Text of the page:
What really shocked me was how devastating the nice passes could be. I had one agent who called me out of nowhere to request a partial (that’s a heart attack for another time). She turned it down a couple of weeks later and her email was kind and complimentary. Here’s a line from it:
“I have a good feeling someone will make this fly and I hope you’ll send me an autographed copy one day!”
I cried buckets after that rejection. I was inconsolable.
I don’t know why, because a personalized note is much kinder than a form letter or silence. She wasn’t even critical in her email, she just knew she wasn’t the right agent for my book. Maybe that’s why I found it demoralizing. I wrote something agents were saying was good but somehow missed the mark with them. It was scary to wonder if this was as close as I’d ever get.
The silence can be equally maddening.
Agents can take months to respond to a query letter, to say nothing of a partial or full manuscript request. But many are no implementing a “no response means no” policy. Sometimes you get a time frame (i.e. “no response in 6-8 weeks means no”), but other times you’ll wait months and months and end up with nothing. I’d estimate 35% of my queries were CNR (closed, no response), which is disappointing, because there was no closure.
Nowadays, writers don’t just need to prepare themselves for a lot of rejection, but also a lot of indecipherable silence.
Beware of magical thinking and reading too much into things.
I’m superstitious by nature. I’m always on the lookout for omens and signs from the universe. In other words, I have a tendency to read way too much into things. Which is great when you’re writing (symbolism, subtext, and metaphor are my friends), but not so great when you’re querying.
It’s also dangerous when you follow agents online and check their tweets, blog posts, and comments/data on QueryTracker. Many agents tweet about their slush pile, so that adds to the paranoia. You want to believe every good tweet is about your work and every bad tweet is about someone else’s. One time, an agent requested my full minutes after she tweeted this:
“Q997 literary, a bit of an off-kilter read, not like Sliding Doors but gives me that vibe. Request. #1000queries”
Between the timing, the relevance to my story, and the fact that this agent requested very few fulls, odds are good this was about me. But still not 100%.
Another time, an agent who followed me on Twitter and had my full manuscript randomly unfollowed me. I was sickened and utterly convinced a rejection from her was on the horizon.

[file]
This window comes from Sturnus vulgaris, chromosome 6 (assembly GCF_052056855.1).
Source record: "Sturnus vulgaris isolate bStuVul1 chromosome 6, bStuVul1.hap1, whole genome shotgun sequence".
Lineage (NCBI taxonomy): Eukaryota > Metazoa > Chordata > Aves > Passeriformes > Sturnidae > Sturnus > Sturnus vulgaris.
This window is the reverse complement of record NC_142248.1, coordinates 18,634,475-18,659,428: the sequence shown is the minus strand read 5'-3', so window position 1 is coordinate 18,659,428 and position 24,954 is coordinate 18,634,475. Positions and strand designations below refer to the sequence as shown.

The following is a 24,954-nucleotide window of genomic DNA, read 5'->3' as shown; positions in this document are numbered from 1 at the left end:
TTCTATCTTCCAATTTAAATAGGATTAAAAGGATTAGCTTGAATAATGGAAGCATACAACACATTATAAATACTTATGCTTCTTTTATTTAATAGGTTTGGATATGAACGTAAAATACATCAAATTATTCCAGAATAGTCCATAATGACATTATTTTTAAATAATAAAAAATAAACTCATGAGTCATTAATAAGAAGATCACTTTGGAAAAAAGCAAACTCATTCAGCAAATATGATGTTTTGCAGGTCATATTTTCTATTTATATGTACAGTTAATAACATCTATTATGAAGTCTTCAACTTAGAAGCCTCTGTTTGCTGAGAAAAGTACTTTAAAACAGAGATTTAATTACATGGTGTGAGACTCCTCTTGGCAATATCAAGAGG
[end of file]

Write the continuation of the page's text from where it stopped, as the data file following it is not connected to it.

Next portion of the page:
There’s a glitch in Twitter’s platform that sometimes does automatically unfollows people. And maybe that’s what happened with this agent. But even if she did so on purpose, she still ended up offering me rep.
In the end, I wasted a lot of energy on worrying. That’s something that happens frequently when you’re in the query trenches (and beyond them).The time between getting an offer and accepting is weirdly stressful and emotional.
After six solid months of queries, contests, requests, rejections, tears, stress eating, and riding the rickety roller coaster of hope, it finally happened: I got an offer. Then I got to send numerous nudge emails. I informed every agent who had my query or materials of my offer and gave them a two week deadline. Over the next couple of days, I felt like the belle of the literary ball as I got showered with full requests, some from agents I had CNR’d. That week, I had calls with two other agents, one of whom offered.
It was exciting and flattering to have this much interest, as well as enormously validating. It also frayed my nerves. I lost my appetite and had trouble sleeping during this entire limbo period. I was thrilled, but also scared. When the first offer came in, I worried it would fall through. When I got the second offer, I worried about making the right decision, and how each agent could potentially affect my writing career.
The entire time, I kept wondering, “Is this really happening?”
I braced myself for final hour rejections that would feel like sucker punches. I didn’t get any of those, but did get a couple of R&Rs (revise and resubmit) from agents who had different visions for my novel, which made me briefly question whether my vision was the correct one.